- If it is delayed, then deciding to terminate the pregnancy is difficult, like elective termination of pregnancy.
- In the case of neural tube defect, there is increased fetal amniotic fluid and mother serum AFP.
- Maternal serum AFP helped diagnose open neural tube defects.
- 90% of newborns with neural tube defect has no known risk factors.
- In down’s syndrome, the maternal serum AFP is low.
- Tripple screening test done in the second trimester to find potential birth defect includes:
- Maternal Serum AFP.
- Maternal HCG.
- Maternal Estriol level.
Normal values of AFP
|Maternal serum level AFP|
|14 weeks of gestation||25.6 ng/mL (median)|
|16 weeks of gestation||34.8 ng/mL (median)|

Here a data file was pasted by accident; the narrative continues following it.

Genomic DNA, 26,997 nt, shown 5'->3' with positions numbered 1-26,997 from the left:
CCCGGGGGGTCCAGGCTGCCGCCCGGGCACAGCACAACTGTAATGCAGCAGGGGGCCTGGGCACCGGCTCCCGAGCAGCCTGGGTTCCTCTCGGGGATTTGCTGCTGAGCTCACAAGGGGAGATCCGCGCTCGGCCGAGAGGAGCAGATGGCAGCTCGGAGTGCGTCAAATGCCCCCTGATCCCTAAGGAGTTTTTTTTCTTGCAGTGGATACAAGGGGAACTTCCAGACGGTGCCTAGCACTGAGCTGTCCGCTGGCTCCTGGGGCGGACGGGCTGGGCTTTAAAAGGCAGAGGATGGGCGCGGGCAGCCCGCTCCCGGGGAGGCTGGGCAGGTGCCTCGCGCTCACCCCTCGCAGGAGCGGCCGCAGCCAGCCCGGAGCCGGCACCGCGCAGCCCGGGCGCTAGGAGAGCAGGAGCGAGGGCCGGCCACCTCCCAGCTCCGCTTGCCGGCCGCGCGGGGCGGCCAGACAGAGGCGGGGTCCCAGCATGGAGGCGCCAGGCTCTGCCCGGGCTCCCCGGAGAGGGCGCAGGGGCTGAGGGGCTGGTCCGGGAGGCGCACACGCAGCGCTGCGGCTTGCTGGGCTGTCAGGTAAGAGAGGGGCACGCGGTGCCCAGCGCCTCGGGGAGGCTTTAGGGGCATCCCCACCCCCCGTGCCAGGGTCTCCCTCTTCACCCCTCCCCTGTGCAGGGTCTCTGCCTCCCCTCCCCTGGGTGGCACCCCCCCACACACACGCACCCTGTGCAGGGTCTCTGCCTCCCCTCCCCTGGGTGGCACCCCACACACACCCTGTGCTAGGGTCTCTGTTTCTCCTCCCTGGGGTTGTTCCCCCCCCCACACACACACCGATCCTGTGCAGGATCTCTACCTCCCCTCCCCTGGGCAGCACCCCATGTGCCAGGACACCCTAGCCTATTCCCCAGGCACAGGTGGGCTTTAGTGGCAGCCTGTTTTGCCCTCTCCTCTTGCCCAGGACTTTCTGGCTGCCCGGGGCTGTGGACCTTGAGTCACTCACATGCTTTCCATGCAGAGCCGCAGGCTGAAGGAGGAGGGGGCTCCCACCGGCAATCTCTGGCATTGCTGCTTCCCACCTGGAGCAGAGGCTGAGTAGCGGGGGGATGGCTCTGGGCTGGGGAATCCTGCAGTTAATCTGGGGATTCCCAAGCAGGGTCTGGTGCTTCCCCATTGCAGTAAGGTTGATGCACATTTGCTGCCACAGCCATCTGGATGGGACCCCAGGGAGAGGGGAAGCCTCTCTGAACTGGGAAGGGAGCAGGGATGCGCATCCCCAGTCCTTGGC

|18 weeks of gestation||47.3 ng/mL (median)|
|20 weeks of gestation||64.3 ng/mL (median)|
|21 weeks of gestation||74.9 ng/mL (median)|
|Fetal serum level AFP|
|Cord blood||<5 mg/dL|
|97% of the healthy population||<8.5 ng/dL|
|100% of the healthy population||<15.0 ng/dL|
- Adult = <40 ng/mL (<40 mcg/L)
- Child (<1 year) = <30 ng/mL
- 25 ng/mL (25 µg/L).
- At 15 to 18 weeks of gestation = 10 to 150 ng/mL (10 to 150 µg/L).
Raised AFP level seen in:
- Maternal serum level >2 times the median level will be seen in:
- Multiple gestations (multiple pregnancies).
- Fetal death.
- Malformations, e.g., open neural tube defects like anencephaly, open spinal Bifida, encephalocele, and myelocele.
- 80% of the cases are diagnosed by AFP level (hydrocephaly and microcephaly).
- Increased AFP concentration in maternal serum and amniotic fluid is seen in: